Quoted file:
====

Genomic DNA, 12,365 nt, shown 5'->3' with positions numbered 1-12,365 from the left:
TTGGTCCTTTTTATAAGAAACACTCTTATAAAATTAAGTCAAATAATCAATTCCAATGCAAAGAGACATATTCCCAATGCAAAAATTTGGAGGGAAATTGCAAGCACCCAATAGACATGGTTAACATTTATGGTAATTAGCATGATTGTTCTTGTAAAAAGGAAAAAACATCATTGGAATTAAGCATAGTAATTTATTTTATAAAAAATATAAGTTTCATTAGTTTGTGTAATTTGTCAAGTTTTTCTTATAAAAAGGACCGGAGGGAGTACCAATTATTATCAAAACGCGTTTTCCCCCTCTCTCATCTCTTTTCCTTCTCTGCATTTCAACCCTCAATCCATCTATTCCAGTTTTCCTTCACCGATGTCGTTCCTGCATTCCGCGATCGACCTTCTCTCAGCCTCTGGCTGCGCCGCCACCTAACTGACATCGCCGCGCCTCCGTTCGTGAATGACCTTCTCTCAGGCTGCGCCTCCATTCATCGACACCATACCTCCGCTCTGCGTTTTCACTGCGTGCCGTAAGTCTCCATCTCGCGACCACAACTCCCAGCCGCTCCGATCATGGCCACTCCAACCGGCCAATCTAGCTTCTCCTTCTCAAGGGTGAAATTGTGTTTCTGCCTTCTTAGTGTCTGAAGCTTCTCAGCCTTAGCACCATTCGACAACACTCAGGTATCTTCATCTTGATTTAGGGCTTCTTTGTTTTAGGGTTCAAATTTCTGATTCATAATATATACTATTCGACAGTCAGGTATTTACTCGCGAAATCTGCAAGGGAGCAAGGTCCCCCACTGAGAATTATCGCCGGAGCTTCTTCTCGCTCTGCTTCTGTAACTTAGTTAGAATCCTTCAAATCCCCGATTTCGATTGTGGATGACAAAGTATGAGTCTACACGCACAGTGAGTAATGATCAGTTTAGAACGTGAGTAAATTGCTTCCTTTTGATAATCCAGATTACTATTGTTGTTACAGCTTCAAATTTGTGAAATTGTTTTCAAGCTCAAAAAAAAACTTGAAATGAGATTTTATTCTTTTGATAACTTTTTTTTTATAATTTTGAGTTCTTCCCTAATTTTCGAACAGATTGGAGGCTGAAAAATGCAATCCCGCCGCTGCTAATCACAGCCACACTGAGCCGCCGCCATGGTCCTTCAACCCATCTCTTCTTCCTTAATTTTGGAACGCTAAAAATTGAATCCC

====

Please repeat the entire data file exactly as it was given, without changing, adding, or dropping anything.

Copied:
Genomic DNA, 12,365 nt, shown 5'->3' with positions numbered 1-12,365 from the left:
TTGGTCCTTTTTATAAGAAACACTCTTATAAAATTAAGTCAAATAATCAATTCCAATGCAAAGAGACATATTCCCAATGCAAAAATTTGGAGGGAAATTGCAAGCACCCAATAGACATGGTTAACATTTATGGTAATTAGCATGATTGTTCTTGTAAAAAGGAAAAAACATCATTGGAATTAAGCATAGTAATTTATTTTATAAAAAATATAAGTTTCATTAGTTTGTGTAATTTGTCAAGTTTTTCTTATAAAAAGGACCGGAGGGAGTACCAATTATTATCAAAACGCGTTTTCCCCCTCTCTCATCTCTTTTCCTTCTCTGCATTTCAACCCTCAATCCATCTATTCCAGTTTTCCTTCACCGATGTCGTTCCTGCATTCCGCGATCGACCTTCTCTCAGCCTCTGGCTGCGCCGCCACCTAACTGACATCGCCGCGCCTCCGTTCGTGAATGACCTTCTCTCAGGCTGCGCCTCCATTCATCGACACCATACCTCCGCTCTGCGTTTTCACTGCGTGCCGTAAGTCTCCATCTCGCGACCACAACTCCCAGCCGCTCCGATCATGGCCACTCCAACCGGCCAATCTAGCTTCTCCTTCTCAAGGGTGAAATTGTGTTTCTGCCTTCTTAGTGTCTGAAGCTTCTCAGCCTTAGCACCATTCGACAACACTCAGGTATCTTCATCTTGATTTAGGGCTTCTTTGTTTTAGGGTTCAAATTTCTGATTCATAATATATACTATTCGACAGTCAGGTATTTACTCGCGAAATCTGCAAGGGAGCAAGGTCCCCCACTGAGAATTATCGCCGGAGCTTCTTCTCGCTCTGCTTCTGTAACTTAGTTAGAATCCTTCAAATCCCCGATTTCGATTGTGGATGACAAAGTATGAGTCTACACGCACAGTGAGTAATGATCAGTTTAGAACGTGAGTAAATTGCTTCCTTTTGATAATCCAGATTACTATTGTTGTTACAGCTTCAAATTTGTGAAATTGTTTTCAAGCTCAAAAAAAAACTTGAAATGAGATTTTATTCTTTTGATAACTTTTTTTTTATAATTTTGAGTTCTTCCCTAATTTTCGAACAGATTGGAGGCTGAAAAATGCAATCCCGCCGCTGCTAATCACAGCCACACTGAGCCGCCGCCATGGTCCTTCAACCCATCTCTTCTTCCTTAATTTTGGAACGCTAAAAATTGAATCCC